The revised estimates also indicate that the state would receive approximately $489.0 million in additional federal MA matching funds in the 2013-15 biennium under the 133/133 alternative than under the Governor's proposal. This projected FED increase is greater than the projected GPR difference between the two proposals because the additional FED would stem not just from the ACA's enhanced FMAP for the childless adults projected to enroll in MA under both proposals, but also from the following: (a) the ACA's 100% federal match for the additional childless adults projected to enroll in MA under the 133/133 alternative, compared to the Governor's proposal; and (b) the federal matching funds (at the state's standard FMAP) for costs associated with the additional parents and caretakers projected to participate in MA under the 133/133 alternative.
The LFB also estimates that taking Obamacare's expanded Medicaid will bring in another $708 million to the state from the feds in the next budget for 2015-17 And what about the talking point from RW propagandists regarding worries that Obamacare won't be fully funded for the future? (leaving out the fact that the only group that would do this would be....fellow TeaBaggers) The LFB takes that on as well, and shows it's still much cheaper to take the Obamacare funds.
If members are concerned about the state's ability to claim the ACA's enhanced FMAP for "newly eligible" individuals in the 2013-15 biennium or after (in the event Wisconsin decides to implement a "full expansion"), one option would be to require DHS to reduce eligibility for non-pregnant, non-elderly childless adults who are not otherwise eligible for MA from 133% to 100% of the FPL if either of the following occurs: (a) CMS determines that the state cannot claim the ACA's "newly eligible" FMAP (the % of costs covered by federal dollars) for these individuals; or (b) the ACA's FMAP for "newly eligible" individuals is repealed or reduced (not including the scheduled decline in that FMAP beginning in 2017).

A related concern with respect to federal funding is that after 2016, the ACA's enhanced FMAP for newly eligibles is scheduled to decline to 95% in 2017, then to 94% in 2018, 93% in 2019, and 90% in 2020 and beyond. Therefore, states that expand MA today will face an increasing share of the costs for those expansion populations starting in 2017.

It is difficult to project MA expenditures into the next decade. Based on the revised estimates cited above, however, the GPR share of MA benefit expenditures in the 2015-17 biennium would be approximately $170.0 million less under the 133/133 alternative than the Governor's proposal. That projection is based on the estimated GPR cost difference between the two proposals in 2014-15 ($92.5 million), doubled to reflect a two-year biennium, and adjusted to incorporate the scheduled decline in the ACA's enhanced FMAP to 95% starting January 1, 2017. Thereafter, the projected GPR cost difference between the proposals narrows to $110.3 million in the 2017-19 biennium and $60.5 million in 2019-21.
So let's do the numbers on this- taking the Obamacare funds would not only cover many more people in Wisconsin, but it would also cost state taxpayers a helluva lot of money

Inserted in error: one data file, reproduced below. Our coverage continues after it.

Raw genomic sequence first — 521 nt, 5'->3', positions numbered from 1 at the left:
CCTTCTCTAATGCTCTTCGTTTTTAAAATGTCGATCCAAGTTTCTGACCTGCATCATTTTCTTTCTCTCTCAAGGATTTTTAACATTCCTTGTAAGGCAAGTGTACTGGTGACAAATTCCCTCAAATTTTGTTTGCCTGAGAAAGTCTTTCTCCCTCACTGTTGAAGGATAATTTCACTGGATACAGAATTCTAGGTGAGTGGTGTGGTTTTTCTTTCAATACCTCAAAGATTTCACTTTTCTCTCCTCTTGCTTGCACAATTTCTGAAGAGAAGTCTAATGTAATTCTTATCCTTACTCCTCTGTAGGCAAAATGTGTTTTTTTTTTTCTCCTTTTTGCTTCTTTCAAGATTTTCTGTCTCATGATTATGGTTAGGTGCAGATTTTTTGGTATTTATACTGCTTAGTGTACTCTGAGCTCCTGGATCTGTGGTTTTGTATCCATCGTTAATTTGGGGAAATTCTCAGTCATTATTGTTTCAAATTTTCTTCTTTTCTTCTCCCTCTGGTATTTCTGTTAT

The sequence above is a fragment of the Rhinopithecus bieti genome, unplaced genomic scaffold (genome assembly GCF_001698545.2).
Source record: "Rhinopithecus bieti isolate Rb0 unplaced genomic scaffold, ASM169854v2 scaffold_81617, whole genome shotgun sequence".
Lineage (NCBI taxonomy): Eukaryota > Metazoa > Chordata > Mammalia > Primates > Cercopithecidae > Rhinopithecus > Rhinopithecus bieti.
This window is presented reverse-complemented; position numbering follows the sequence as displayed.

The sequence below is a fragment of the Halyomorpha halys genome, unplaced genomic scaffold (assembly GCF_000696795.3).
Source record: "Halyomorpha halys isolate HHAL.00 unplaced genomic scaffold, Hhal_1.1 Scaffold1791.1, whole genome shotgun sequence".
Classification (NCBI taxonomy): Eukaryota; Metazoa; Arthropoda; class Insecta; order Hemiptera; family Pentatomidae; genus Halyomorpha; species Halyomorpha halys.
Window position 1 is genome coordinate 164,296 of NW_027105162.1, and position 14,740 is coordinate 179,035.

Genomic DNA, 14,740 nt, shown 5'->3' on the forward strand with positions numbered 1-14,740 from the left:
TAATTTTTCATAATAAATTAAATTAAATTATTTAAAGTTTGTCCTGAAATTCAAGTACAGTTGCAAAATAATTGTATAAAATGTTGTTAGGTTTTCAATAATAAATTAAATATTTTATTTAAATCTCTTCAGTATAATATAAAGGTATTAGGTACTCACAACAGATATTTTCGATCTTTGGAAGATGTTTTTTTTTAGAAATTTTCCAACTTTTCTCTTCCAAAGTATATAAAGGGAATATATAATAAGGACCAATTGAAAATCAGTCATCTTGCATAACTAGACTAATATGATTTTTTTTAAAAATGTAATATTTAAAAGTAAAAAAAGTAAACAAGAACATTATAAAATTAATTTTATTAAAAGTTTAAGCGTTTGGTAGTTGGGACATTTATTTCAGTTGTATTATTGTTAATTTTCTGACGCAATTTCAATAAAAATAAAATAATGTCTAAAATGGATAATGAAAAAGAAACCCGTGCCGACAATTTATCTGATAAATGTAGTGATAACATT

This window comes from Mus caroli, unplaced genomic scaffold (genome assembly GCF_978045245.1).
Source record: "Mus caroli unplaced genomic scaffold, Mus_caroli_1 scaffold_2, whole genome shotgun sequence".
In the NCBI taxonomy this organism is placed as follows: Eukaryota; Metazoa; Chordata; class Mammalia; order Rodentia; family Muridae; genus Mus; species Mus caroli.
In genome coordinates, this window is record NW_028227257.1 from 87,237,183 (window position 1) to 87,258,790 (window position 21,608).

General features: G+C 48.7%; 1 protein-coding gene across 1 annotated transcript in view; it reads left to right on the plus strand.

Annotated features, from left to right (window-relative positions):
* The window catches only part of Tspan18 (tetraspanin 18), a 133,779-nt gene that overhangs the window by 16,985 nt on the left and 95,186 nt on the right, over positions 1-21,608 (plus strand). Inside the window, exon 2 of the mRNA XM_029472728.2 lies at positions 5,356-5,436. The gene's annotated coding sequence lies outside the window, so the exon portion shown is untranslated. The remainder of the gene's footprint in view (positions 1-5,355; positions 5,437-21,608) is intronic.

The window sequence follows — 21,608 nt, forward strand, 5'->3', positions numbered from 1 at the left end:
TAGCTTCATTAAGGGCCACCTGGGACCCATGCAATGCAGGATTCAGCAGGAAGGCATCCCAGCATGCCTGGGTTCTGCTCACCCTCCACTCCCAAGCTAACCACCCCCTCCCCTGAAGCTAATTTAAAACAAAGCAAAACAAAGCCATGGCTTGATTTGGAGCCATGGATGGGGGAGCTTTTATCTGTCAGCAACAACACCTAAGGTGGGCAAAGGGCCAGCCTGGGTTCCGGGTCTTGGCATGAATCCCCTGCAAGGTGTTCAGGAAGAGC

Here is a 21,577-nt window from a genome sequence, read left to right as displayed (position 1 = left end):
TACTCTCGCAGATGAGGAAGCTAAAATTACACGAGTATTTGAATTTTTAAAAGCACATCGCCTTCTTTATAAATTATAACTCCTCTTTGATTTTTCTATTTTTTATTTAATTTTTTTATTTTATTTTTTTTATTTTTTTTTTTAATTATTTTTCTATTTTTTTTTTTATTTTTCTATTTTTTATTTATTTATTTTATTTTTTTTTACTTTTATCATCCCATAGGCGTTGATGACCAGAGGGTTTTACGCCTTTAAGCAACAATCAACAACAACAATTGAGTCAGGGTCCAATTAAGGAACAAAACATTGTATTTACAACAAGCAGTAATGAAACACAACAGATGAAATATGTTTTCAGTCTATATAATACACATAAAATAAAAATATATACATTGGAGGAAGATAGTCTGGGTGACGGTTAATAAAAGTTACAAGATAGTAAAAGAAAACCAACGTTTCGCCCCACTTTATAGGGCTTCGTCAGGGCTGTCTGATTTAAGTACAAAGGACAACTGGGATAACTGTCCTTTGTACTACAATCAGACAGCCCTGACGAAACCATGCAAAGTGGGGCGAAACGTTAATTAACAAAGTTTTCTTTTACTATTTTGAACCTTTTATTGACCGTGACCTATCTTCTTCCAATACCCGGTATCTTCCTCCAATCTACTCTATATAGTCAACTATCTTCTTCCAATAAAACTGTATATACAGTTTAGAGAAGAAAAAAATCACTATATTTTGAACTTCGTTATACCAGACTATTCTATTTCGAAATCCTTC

Extra GPR expenses, Walker plan vs. taking Medicaid
2013-2015 $119.0 million ($73.5 million extra from the Guv's budget numbers)
2015-2017 $170.0 million
2017-2019 $110.3 million
2019-2021 $60.5 million
TOTAL EXTRA COSTS $459.8 million

It is absolute foolishness for the state of Wisconsin not to take Obamacare's expansion of Medicaid, from both a fiscal point of view, and in getting more Wisconsinites covered. But as we've seen for the past decade, Scott Walker Republicans don't care about liberally-biased things like numbers or facts, as long as they can satisfy the brain-deads who spend all day getting their "facts" from places like AM620 and AM1130.

So we'll see tomorrow if the JFC chooses to "create their own reality," and potentially screw more than 84,000 Wisconsinites in need, or if they swallow their pride, and actually do the right thing for their state. We are watching.

P.S. This is far from the only waste of taxpayer dollars associated with GOP schemes on Medicaid. I didn't even mention Sen. Alberta Darling's plans to bail out hospitals by throwing tens of millions of state dollars to make up the difference in payments resulting from serving the uninsured and other uncompensated costs. Not only is this corporate welfare using our tax dollars, these costs would also be drastically reduced if you simply took the Medicaid expansion. It's the type of move that screams "UNFIT FOR OFFICE!"


  1. > "Work Makes You Free" plan

    Wisconsin is thus less free than when he started then, going from 63.5% of the adult civilian noninstitutional population being employed to 63.3% in April.

    But for the general gist of your post, this is clearly Walker taking the option to hurt as all Wisconsinites as much as possible: whether via lack of Medicaid coverage, or in the higher insurance premiums the insured will have to pay, or the jobs we won't see or making up the loss of those jobs' tax revenues by paying higher taxes/having fewer services than we otherwise would. There simply is no upside to refusing the Medicaid expansion.

  2. And on that note, Geoff, here's the J-S with another report mentioning that when people have health coverage, they are less likely to need to be in the hospital for care. Classic case of "an ounce of prevention is a pound of cure."

    But I'm also convinced part of Walker/ WisGOP's real goal is to hamstring the next guv from digging the state out of the hole that they're causing. That's the only way Walker's policy makes any sense.

    1. That does line up with the huge borrowing and fire sale of public assets in the next budget: after June 2015 we're in need of miraculous monies to make the state budget work, a budget that Walker will have to take national responsibility for if it is his intention to run in both 2014 and 2016.

      We won't know for sure whether he's running in 2014 or not until June 2nd next year with the GAB's filing deadline, but there are three possibilities:

      (a) Walker loses in 2014 and his political career is over.
      (b) Walker wins in 2014 and the 2016 GOP candidate debates go:
      Walker: "And I balanced Wisconsin's budget..."
      Christie: "So how come your debt is skyrocketing?"
      Walker: "Oh dear, I hadn't thought of that".
      (c) Walker doesn't run in 2014 and the 2016 GOP candidate debates go:
      Walker: "And I balanced Wisconsin's budget..."
      Christie: "So how come Wisconsin's debt is skyrocketing?"
      Walker: "Because the new Wisconsin Governor is undoing all my good work. That's a good excuse, right?"

      Running in 2014 doesn't have much upside for Walker.